In the middle of the first month of the year, one of the biggest names in the payments business acquired one of the most innovative fintech infrastructure companies in the industry, in a deal valued at more than $5 billion.
Six months later, Visa’s acquisition of Plaid almost seems like news from another time.
The arrival of the coronavirus to virtually every corner of the globe – and the worldwide response to the killing of a black man in police custody in the U.S. – have sent shock waves through the fintech industry – as they have the rest of the world. Now, at the same time, fintech is engaged in both the struggle to help businesses and consumers cope with the closures and shelter-in-place restrictions of the COVID-19 crisis, as well as the challenge of correcting decades of discriminatory practices against African Americans and members of other underrepresented ethnic groups. As we approach the middle of 2020, fintech is facing different kind of crisis that, while not of its own making, will require a response that is uniquely tailored to the world it operates in.
This is a world that is both heavily technical, relying on the latest innovations in machine learning, artificial intelligence, and distributed ledger technology, while simultaneously pledging to bring the benefits of 21st century financial services to the underbanked and underserved populations of both post-industrial and developing economies. This is a world that has grown tremendously through the contributions of people from diverse backgrounds, representing cultures from almost every corner of the globe. Yet, at the same time, it is a world that is still struggling to achieve true gender and ethnic diversity, particularly in the C-suite and in the boardroom.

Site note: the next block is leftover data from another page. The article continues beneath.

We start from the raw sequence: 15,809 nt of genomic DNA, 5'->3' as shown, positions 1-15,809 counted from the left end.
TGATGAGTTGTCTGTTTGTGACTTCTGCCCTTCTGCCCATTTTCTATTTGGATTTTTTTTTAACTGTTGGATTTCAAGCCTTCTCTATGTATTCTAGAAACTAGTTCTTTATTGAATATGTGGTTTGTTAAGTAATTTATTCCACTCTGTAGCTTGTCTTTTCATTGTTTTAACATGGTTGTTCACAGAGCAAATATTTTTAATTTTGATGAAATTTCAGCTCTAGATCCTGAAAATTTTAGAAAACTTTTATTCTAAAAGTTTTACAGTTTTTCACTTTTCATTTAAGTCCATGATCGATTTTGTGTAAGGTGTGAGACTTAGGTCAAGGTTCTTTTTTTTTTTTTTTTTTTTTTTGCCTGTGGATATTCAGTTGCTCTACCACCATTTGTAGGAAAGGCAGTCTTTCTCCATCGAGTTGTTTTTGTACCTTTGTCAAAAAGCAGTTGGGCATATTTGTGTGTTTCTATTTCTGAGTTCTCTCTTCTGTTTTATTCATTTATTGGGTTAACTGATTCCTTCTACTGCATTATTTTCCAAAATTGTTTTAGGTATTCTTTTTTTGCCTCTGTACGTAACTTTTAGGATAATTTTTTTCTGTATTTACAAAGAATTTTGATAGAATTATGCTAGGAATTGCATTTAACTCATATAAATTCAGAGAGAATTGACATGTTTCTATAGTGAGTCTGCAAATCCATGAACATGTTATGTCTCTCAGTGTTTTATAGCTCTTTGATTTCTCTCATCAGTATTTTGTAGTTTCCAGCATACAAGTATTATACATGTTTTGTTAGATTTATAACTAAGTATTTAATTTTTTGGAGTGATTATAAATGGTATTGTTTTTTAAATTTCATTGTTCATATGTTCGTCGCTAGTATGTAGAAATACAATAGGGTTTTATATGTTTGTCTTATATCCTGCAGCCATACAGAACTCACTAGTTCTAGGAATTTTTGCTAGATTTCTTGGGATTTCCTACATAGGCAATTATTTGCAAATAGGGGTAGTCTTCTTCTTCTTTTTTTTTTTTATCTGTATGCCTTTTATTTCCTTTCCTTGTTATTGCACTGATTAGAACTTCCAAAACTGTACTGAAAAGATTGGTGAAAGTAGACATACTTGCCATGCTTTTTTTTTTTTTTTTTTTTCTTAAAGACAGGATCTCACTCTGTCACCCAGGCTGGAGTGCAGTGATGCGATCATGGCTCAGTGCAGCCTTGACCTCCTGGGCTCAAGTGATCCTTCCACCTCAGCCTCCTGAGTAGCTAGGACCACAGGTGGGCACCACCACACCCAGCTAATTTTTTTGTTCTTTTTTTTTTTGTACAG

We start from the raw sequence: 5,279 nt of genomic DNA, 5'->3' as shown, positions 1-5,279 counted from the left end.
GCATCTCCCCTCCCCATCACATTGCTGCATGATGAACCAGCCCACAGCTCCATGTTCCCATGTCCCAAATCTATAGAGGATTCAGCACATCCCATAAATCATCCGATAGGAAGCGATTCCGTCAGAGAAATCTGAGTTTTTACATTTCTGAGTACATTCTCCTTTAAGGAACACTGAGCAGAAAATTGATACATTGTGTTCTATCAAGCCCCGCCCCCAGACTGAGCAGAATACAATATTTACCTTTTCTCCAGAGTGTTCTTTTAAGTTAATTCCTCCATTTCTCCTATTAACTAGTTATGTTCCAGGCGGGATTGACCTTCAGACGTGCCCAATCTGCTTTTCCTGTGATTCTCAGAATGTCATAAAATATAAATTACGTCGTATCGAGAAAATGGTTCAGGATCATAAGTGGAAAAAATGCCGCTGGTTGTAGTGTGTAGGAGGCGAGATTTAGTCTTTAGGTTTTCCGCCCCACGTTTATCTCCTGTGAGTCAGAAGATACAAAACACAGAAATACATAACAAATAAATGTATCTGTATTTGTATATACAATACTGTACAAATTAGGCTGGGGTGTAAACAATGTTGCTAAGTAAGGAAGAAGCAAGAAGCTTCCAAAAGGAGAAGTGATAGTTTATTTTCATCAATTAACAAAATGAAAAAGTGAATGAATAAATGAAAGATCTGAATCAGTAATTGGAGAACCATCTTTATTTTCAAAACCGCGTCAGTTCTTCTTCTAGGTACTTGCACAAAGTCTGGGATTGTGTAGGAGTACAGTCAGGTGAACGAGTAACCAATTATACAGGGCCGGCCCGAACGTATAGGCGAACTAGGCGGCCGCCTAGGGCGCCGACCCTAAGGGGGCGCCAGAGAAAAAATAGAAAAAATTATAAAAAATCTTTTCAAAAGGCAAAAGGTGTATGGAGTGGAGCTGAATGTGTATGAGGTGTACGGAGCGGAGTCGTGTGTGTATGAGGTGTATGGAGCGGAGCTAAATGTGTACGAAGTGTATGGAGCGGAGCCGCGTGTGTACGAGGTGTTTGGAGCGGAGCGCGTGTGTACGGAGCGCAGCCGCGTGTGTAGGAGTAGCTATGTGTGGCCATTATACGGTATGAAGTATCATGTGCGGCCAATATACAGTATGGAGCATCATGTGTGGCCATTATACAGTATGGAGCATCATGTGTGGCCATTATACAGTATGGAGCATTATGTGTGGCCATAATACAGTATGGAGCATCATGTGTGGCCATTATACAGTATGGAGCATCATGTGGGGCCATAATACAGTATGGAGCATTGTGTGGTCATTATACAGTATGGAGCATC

There are many ways to value an industry: the quality of the goods it produces; the entertainment, education, or simple well-being its services provide; even just the degree of pure, gee-whiz innovation the industry may deliver, often seeming to grant us what we want even before we summon up the nerve to wish for it.
But as the fintech industry edges closer, inexorably, toward maturity, it now finds itself increasingly judged on the kind of criteria Corporate America – often to its own surprise and bewilderment – can find itself judged on from time to time. This is a judgement that has less to do with what Corporate America makes and sells, and more with who Corporate America is and what it values.
Both the global public health crisis and the renewed determination to fight racial inequality are providing fintech as an industry with an opportunity to show the world just what it’s made of. As we move into the second half of this historic year, I am hopeful and optimistic that fintech will rise to the challenge.